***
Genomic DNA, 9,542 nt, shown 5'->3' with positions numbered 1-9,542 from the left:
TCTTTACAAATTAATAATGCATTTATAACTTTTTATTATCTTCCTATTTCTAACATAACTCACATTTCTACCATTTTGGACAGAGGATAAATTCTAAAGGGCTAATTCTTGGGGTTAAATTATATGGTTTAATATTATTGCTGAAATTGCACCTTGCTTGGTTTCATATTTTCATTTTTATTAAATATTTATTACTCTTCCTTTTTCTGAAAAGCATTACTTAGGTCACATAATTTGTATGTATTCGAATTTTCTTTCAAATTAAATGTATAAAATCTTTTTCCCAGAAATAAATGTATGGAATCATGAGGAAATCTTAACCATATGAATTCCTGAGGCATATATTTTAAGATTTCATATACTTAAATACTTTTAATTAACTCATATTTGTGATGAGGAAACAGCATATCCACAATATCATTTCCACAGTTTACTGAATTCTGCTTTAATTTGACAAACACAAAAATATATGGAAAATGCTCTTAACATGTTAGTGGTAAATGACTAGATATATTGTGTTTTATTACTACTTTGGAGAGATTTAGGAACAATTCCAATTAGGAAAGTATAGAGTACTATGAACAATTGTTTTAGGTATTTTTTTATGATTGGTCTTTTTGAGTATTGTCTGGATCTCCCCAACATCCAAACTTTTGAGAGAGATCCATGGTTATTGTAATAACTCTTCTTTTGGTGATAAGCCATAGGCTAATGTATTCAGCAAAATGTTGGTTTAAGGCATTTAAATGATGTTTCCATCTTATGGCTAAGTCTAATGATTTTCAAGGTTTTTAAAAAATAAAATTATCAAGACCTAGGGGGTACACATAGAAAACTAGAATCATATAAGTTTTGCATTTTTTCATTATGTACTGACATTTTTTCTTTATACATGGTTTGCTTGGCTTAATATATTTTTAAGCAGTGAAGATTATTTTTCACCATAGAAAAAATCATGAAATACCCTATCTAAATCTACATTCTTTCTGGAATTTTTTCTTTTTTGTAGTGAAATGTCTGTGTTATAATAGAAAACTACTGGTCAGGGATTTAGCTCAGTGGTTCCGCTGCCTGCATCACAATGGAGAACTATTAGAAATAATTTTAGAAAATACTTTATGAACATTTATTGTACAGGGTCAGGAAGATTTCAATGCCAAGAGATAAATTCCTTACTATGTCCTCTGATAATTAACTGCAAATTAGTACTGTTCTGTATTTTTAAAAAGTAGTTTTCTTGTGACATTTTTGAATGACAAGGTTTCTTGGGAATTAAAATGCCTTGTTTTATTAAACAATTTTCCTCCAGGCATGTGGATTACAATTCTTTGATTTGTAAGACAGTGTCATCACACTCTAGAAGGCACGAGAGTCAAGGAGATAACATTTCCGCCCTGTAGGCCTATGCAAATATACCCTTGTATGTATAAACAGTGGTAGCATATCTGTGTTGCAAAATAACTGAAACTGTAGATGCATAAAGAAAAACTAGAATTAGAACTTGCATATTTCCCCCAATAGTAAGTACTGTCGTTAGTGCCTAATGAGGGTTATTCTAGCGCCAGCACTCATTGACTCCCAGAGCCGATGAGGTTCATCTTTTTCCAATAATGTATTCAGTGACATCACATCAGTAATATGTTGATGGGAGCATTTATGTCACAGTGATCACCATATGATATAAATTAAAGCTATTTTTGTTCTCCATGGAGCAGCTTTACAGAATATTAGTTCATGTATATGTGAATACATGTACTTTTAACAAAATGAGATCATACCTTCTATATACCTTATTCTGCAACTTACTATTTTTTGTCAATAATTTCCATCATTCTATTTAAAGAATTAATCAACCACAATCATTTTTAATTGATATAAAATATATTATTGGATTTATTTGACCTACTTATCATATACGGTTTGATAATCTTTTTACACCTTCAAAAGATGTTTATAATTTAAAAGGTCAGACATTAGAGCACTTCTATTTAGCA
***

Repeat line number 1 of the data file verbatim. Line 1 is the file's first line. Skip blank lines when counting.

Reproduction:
Genomic DNA, 9,542 nt, shown 5'->3' with positions numbered 1-9,542 from the left: